How natural selection acted on one penguin species over the past quarter century
Biologists of all stripes attest to evolution, but have debated its details since Darwin's day. Since changes arise and take hold slowly over many generations, it is daunting to track this process in real time for long-lived creatures.
"We know that evolution occurs—that species change," said Dee Boersma, a University of Washington professor of biology. "But to see this process in long-lived animals you have to look at generations of individuals, track how traits are inherited and detect selection at work."
Boersma studies one particularly intriguing long-lived species, the Magellanic penguins of South America. She has spent 34 years gathering information about their lifespan, reproduction and behavior at Punta Tombo, a stretch of Argentine coast that serves as their largest breeding site. Boersma and her colleagues combed through 28 years' worth of penguin data to search for signs that natural selection—one of the main drivers of evolution—may be acting on certain penguin traits. As they report in a paper published Sept. 21 in The Auk: Ornithological Advances, selection is indeed at work at Punta Tombo.
"This is the first decades-long study to measure selection in penguins, and only the second one for birds overall," said lead author Laura Koehn, a graduate student in the UW School of Aquatic and Fishery Sciences who worked with Boersma as an undergraduate.
Like all penguins, the Magellanic variety are natural swimmers, where they feed on the bounty of the oceans. But once a year they return to the Argentine and Chilean coasts to mate and molt. Their "serial monogamy"—fidelity to one partner per breeding season—as well as a nagging preference to breed in the same general location each year make it possible to track individual birds over time, Koehn said. Boersma began the project, which is ongoing, in 1982.
To keep track of individuals amid a colony that at its height held 500,000 birds, Boersma and her team attached unique metal bands to the flipper of each penguin they studied. Each breeding season, the scientists would search for tagged penguins that made it back to Punta Tombo, measure basic physical characteristics and tag new chicks to add to their tracking duties.
"We chose characteristics that might be important to the success of individual penguins, like body size and bill depth," said Boersma. "And once we had generations of trackable data for individuals and their descendants, we could ask: do these traits change over time?"
Through natural selection, individuals with traits that allow them to adapt and thrive in their environment can pass their favorable traits to their offspring.
By measuring an entire population—like the Magellanic penguins at Punta Tombo—Boersma's team could see if individuals with certain characteristics, for example a large body, were more successful at breeding over the years.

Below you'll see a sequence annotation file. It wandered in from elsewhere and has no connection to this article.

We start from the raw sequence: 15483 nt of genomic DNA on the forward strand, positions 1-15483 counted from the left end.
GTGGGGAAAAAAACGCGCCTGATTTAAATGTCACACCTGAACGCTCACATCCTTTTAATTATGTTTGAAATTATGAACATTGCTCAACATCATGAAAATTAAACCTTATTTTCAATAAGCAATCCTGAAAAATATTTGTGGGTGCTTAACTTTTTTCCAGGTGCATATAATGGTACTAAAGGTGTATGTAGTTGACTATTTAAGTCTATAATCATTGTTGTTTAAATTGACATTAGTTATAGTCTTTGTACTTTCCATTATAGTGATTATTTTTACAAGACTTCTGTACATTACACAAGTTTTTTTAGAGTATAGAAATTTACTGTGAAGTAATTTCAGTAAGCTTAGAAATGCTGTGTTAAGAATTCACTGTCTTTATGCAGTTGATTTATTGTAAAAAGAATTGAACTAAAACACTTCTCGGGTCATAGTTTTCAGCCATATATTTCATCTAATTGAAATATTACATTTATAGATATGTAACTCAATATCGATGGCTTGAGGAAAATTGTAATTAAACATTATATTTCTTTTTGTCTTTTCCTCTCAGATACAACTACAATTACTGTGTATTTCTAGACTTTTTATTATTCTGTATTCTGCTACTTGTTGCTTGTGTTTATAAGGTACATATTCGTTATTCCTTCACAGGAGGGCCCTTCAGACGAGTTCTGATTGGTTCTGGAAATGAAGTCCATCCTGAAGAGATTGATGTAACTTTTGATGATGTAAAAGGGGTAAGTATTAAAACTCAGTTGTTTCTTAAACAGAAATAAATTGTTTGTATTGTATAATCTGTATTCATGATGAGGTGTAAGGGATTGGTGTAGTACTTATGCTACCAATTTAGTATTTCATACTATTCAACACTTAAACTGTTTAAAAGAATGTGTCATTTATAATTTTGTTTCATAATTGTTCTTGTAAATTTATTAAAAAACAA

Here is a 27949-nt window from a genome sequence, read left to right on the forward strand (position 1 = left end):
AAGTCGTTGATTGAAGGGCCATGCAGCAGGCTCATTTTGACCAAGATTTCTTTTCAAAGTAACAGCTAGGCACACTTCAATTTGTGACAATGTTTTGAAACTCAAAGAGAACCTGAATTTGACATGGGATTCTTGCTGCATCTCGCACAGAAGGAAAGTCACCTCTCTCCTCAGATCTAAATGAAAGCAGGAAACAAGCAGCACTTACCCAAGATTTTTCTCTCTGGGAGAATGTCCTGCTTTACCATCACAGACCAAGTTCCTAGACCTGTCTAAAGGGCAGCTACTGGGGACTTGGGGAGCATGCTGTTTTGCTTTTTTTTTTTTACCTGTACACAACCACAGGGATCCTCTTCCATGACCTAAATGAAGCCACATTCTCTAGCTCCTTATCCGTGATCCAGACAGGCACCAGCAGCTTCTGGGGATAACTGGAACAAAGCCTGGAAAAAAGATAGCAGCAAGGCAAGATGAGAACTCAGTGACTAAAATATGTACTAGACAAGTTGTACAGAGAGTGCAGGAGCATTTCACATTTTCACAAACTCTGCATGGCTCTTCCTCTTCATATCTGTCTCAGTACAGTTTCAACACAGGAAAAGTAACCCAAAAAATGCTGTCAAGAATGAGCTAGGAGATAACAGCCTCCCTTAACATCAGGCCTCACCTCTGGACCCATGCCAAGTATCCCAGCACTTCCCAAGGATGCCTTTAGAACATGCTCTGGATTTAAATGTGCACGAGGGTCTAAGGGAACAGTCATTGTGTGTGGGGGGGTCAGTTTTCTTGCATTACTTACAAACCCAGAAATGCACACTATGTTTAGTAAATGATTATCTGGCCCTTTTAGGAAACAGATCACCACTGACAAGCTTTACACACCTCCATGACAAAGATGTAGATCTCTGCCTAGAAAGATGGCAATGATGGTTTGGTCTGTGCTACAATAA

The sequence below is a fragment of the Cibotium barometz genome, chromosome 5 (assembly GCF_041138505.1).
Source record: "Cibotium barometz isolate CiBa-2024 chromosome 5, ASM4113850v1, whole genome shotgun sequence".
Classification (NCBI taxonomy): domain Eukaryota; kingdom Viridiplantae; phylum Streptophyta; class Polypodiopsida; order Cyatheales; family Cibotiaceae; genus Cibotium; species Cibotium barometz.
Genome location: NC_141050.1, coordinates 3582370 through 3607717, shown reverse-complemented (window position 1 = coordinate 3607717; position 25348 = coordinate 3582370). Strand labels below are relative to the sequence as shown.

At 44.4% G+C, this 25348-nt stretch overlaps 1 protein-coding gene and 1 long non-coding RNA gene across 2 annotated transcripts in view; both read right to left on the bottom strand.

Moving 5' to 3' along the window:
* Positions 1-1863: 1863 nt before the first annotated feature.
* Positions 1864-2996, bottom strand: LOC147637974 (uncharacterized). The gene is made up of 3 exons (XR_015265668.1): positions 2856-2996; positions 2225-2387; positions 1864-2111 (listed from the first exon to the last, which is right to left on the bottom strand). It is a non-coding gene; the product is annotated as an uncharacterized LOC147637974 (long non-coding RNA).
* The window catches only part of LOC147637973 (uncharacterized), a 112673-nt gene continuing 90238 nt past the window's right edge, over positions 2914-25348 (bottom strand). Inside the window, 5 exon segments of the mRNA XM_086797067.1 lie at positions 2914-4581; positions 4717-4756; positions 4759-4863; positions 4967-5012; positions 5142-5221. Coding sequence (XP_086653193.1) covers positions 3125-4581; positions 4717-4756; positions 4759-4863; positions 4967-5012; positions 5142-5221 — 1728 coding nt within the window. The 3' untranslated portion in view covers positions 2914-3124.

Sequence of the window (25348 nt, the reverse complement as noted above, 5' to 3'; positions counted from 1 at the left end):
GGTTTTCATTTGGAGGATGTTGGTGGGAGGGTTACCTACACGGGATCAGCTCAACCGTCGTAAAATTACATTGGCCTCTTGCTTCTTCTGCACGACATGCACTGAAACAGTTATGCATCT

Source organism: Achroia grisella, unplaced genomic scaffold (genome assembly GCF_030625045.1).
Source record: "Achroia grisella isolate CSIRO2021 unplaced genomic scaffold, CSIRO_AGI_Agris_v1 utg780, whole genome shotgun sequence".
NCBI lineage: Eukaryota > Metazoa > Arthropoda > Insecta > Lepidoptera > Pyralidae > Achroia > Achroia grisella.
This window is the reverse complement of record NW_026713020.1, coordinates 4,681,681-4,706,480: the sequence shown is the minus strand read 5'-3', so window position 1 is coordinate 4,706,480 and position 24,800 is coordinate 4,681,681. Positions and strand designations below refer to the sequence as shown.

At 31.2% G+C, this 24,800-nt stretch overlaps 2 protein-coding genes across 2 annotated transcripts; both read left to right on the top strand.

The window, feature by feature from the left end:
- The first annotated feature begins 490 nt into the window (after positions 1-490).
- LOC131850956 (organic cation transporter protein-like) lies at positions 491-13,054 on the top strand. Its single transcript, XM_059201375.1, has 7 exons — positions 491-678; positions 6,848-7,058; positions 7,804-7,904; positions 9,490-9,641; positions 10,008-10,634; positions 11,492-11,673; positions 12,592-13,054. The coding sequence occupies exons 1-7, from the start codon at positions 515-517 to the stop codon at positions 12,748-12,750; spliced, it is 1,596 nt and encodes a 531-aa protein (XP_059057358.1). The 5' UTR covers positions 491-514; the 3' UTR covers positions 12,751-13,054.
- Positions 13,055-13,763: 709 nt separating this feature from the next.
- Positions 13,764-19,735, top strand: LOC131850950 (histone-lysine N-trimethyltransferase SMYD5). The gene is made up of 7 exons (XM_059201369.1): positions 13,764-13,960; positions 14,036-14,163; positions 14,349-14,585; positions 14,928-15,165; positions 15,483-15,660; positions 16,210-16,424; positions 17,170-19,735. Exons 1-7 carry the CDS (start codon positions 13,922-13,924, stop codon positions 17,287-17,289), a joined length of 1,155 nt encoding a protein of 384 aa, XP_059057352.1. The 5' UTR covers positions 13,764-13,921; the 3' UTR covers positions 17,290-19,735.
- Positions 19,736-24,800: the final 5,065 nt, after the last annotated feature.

Koehn and co-authors searched for signs of selection across 28 years of Boersma's data.
She could detect selection in seven of the 28 years for both males and females. Selection is likely acting on these traits every year, but the highly variable conditions at Punta Tombo mean that the "direction" of selection on each trait may fluctuate too much to see over just 28 years, said Boersma. As the study continues, researchers may divine signatures of natural selection over additional years.
For the seven years the researchers could detect natural selection in males, there was a clear trend. Larger males held an edge in lean years when resources are fewer. In females, they detected selection acting on traits such as foot size, bill depth and body size. But unlike males, they saw no clear trend on how selection was shaping the females of the species over time.
"Those traits appear to be important for survival," said Boersma. "But if environmental conditions change rapidly then selection also constantly changes, and it's harder to see a clear trend over time."
This is only the second time natural selection has been observed over 20 years or more for a bird species. Evolutionary biologists Peter and Rosemary Grant spent more than 20 years cataloguing traits in seed-eating finches on the Galapagos island of Daphne Major. These are some of the same Galapagos finches that inspired a young Darwin to come up with his theory of evolution by natural selection in the 19th century. The Grants detected signatures of natural selection at work on this island, correlating the changes with the influence of El Niño conditions.
"Now we've been able to track natural selection in a second bird species thanks to these decades of observations at Punta Tombo," said Boersma.
Encouraged by her team's findings with Magellanic penguins, Boersma intends to continue collecting data—tracking traits and survival for even more generations and repeating this analysis.
"This is only the beginning," she concluded.